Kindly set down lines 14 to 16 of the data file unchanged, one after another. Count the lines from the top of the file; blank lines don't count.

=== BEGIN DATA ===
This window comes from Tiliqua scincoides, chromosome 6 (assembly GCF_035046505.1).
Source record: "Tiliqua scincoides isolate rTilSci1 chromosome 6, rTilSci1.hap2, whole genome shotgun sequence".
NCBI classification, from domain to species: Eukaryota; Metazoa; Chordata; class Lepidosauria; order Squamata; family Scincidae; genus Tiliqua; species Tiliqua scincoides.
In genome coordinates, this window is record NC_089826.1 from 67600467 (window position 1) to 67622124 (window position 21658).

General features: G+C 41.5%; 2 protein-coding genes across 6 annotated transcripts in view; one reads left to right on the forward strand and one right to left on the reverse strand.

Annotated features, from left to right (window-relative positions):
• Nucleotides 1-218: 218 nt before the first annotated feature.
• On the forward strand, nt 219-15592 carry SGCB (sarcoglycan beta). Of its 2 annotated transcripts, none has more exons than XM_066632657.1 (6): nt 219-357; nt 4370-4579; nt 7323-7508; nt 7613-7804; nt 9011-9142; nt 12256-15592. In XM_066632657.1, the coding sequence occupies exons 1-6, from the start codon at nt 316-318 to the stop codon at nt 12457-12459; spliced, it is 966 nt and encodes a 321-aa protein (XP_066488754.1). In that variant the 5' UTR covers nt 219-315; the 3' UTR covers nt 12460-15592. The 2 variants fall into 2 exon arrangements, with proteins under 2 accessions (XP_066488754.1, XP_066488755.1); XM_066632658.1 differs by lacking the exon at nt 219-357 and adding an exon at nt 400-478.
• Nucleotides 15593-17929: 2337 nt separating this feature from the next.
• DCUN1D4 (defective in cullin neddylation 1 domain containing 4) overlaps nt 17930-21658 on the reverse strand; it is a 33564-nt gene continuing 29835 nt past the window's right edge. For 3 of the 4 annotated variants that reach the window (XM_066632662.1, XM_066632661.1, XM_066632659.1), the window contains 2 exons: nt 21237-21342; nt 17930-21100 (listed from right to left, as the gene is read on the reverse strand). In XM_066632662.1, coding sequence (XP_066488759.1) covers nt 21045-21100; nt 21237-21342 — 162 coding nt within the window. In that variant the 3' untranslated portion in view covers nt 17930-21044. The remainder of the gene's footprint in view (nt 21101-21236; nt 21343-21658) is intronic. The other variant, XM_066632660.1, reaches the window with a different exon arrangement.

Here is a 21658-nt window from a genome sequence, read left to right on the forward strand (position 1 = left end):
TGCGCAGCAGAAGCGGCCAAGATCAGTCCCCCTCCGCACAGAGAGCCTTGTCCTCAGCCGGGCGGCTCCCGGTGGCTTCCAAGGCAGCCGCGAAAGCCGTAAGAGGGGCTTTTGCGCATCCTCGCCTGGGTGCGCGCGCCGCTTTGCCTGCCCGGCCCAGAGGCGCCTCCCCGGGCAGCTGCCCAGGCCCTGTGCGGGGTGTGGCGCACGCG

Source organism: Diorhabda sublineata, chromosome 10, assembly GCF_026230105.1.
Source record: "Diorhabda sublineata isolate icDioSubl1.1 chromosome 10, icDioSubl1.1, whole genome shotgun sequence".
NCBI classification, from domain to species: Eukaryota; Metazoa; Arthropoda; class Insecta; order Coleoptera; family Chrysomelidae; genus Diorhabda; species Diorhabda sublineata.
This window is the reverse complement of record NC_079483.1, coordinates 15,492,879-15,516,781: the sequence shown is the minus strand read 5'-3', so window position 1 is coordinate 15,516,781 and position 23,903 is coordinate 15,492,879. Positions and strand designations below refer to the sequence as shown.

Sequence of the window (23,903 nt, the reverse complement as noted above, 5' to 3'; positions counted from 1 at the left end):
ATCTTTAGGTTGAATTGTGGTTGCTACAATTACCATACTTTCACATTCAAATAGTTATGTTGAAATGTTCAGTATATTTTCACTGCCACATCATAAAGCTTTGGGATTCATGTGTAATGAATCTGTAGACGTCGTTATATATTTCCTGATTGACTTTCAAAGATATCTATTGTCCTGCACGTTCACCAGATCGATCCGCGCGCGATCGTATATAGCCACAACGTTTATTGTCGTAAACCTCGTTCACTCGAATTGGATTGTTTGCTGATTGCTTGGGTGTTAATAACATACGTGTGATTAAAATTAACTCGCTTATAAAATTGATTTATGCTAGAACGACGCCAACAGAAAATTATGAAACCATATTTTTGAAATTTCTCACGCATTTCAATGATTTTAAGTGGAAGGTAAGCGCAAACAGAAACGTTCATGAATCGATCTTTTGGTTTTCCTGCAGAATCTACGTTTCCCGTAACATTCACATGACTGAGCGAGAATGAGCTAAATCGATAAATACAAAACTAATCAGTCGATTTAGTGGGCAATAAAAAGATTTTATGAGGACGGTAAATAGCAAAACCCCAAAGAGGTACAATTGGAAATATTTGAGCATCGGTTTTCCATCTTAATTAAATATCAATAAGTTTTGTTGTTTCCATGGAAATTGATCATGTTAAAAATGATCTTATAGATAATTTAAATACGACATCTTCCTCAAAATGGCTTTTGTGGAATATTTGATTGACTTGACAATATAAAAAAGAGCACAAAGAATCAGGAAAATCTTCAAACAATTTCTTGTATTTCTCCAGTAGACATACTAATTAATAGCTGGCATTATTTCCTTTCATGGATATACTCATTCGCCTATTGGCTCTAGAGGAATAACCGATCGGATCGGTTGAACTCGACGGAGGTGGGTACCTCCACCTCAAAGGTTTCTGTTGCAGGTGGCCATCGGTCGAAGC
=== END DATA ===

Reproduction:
Source record: "Diorhabda sublineata isolate icDioSubl1.1 chromosome 10, icDioSubl1.1, whole genome shotgun sequence".
NCBI classification, from domain to species: Eukaryota; Metazoa; Arthropoda; class Insecta; order Coleoptera; family Chrysomelidae; genus Diorhabda; species Diorhabda sublineata.
This window is the reverse complement of record NC_079483.1, coordinates 15,492,879-15,516,781: the sequence shown is the minus strand read 5'-3', so window position 1 is coordinate 15,516,781 and position 23,903 is coordinate 15,492,879. Positions and strand designations below refer to the sequence as shown.